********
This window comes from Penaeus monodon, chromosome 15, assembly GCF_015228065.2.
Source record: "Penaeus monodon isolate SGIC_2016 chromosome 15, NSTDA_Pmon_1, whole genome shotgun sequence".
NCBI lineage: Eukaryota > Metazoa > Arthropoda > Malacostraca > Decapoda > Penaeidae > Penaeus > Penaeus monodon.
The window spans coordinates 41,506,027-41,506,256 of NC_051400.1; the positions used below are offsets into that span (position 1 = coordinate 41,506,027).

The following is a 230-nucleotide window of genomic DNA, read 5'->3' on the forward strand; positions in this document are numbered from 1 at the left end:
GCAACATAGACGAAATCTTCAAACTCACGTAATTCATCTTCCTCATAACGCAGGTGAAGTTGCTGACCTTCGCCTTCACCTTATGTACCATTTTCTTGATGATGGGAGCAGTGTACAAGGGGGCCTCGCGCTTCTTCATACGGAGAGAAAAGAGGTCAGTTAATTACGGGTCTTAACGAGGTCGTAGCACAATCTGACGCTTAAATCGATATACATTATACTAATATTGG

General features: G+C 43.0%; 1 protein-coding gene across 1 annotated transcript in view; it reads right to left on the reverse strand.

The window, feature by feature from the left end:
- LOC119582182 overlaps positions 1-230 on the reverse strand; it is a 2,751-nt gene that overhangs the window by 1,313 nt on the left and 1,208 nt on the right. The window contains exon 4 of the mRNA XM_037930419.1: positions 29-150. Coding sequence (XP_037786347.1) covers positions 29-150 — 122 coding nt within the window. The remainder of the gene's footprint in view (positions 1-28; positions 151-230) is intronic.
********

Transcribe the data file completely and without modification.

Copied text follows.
This window comes from Penaeus monodon, chromosome 15, assembly GCF_015228065.2.
Source record: "Penaeus monodon isolate SGIC_2016 chromosome 15, NSTDA_Pmon_1, whole genome shotgun sequence".
NCBI lineage: Eukaryota > Metazoa > Arthropoda > Malacostraca > Decapoda > Penaeidae > Penaeus > Penaeus monodon.
The window spans coordinates 41,506,027-41,506,256 of NC_051400.1; the positions used below are offsets into that span (position 1 = coordinate 41,506,027).

The following is a 230-nucleotide window of genomic DNA, read 5'->3' on the forward strand; positions in this document are numbered from 1 at the left end:
GCAACATAGACGAAATCTTCAAACTCACGTAATTCATCTTCCTCATAACGCAGGTGAAGTTGCTGACCTTCGCCTTCACCTTATGTACCATTTTCTTGATGATGGGAGCAGTGTACAAGGGGGCCTCGCGCTTCTTCATACGGAGAGAAAAGAGGTCAGTTAATTACGGGTCTTAACGAGGTCGTAGCACAATCTGACGCTTAAATCGATATACATTATACTAATATTGG

General features: G+C 43.0%; 1 protein-coding gene across 1 annotated transcript in view; it reads right to left on the reverse strand.

The window, feature by feature from the left end:
- LOC119582182 overlaps positions 1-230 on the reverse strand; it is a 2,751-nt gene that overhangs the window by 1,313 nt on the left and 1,208 nt on the right. The window contains exon 4 of the mRNA XM_037930419.1: positions 29-150. Coding sequence (XP_037786347.1) covers positions 29-150 — 122 coding nt within the window. The remainder of the gene's footprint in view (positions 1-28; positions 151-230) is intronic.